A mining boss believes mines will have fewer incidents if employee diversity increases.
BHP recently confirmed it is championing a new pathway to gender equity, which is promised to help decrease workplace injuries and fatalities.
“Having a diverse and inclusive workplace is fundamentally important to the culture we want in our industry and at BHP – a place where it is safe to speak up, share ideas and debate,” Western Australia iron ore asset president Brandon Craig said in a public statement.
“We are committed to achieving a workplace … where people have a voice and can speak their minds.”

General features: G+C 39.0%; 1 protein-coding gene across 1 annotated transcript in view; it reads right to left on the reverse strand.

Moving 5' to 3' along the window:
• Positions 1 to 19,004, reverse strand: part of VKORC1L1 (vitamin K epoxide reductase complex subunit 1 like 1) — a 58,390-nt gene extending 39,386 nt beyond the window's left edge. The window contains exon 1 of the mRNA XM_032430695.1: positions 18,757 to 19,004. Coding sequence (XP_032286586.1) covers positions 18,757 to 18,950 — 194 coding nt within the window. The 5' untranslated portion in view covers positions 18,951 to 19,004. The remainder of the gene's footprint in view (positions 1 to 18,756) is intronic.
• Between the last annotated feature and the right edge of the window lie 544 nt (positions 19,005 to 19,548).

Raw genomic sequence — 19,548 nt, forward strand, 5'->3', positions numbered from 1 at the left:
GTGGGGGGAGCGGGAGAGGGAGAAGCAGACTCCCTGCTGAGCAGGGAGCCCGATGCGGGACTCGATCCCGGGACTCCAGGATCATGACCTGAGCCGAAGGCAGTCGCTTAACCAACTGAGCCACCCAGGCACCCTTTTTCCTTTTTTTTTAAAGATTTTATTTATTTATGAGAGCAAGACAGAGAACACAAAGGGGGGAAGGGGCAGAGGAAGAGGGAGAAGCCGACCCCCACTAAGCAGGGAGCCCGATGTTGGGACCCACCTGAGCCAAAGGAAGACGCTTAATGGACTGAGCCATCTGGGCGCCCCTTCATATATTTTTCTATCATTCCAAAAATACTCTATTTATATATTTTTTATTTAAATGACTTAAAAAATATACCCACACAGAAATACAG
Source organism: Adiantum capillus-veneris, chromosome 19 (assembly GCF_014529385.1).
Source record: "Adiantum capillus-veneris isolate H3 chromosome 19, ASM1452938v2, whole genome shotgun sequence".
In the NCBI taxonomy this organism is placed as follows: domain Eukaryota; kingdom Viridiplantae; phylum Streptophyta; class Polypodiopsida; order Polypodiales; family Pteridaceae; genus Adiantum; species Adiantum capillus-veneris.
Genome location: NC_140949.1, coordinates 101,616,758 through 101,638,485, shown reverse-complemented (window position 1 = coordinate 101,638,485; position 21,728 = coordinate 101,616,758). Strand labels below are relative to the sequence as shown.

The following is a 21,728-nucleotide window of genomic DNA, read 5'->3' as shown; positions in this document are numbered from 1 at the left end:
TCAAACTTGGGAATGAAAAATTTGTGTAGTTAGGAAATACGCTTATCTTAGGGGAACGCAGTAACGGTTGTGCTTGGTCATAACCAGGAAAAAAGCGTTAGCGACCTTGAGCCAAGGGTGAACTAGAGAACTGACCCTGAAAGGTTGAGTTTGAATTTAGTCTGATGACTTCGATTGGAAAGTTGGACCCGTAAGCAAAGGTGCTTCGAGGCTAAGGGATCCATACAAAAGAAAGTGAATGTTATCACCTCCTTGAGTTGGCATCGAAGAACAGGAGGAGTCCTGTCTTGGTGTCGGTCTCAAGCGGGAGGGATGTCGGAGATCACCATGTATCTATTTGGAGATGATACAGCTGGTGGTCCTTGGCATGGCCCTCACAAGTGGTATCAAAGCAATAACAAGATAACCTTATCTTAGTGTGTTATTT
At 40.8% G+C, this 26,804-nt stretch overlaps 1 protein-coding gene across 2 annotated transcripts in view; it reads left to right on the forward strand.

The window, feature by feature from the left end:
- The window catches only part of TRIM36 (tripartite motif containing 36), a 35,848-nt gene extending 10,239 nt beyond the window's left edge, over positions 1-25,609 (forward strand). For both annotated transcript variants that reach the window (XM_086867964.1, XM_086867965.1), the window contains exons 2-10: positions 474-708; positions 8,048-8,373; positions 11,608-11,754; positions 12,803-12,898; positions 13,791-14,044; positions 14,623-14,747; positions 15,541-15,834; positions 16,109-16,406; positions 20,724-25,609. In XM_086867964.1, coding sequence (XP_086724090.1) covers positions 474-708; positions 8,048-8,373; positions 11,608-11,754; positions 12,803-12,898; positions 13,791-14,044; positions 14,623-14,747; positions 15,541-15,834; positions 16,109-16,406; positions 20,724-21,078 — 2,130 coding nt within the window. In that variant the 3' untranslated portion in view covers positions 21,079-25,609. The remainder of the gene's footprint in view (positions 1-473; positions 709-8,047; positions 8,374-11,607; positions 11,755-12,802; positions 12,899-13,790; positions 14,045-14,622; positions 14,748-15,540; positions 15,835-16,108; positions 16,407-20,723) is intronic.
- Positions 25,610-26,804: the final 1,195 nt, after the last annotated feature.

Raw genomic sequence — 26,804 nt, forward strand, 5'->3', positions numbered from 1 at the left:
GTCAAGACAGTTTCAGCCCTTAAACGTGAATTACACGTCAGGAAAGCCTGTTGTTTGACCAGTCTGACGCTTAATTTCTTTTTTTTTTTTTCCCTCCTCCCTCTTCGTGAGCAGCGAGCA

Management promised nobody would be penalised for openly expressing their views.
“We are reflecting and acting on employee feedback to address emerging issues and drive performance improvement, and our workplaces are becoming more open, engaging and dynamic,” Craig said.
The company ideally wants every operation to follow South Flank’s example in achieving a 40 per cent female workforce.
“Our newest mine, South Flank, is leading the way on diversification … and researchers at Melbourne’s Monash University have found South Flank is the most gender-balanced large mine in Australia and, likely, the world,” Craig said.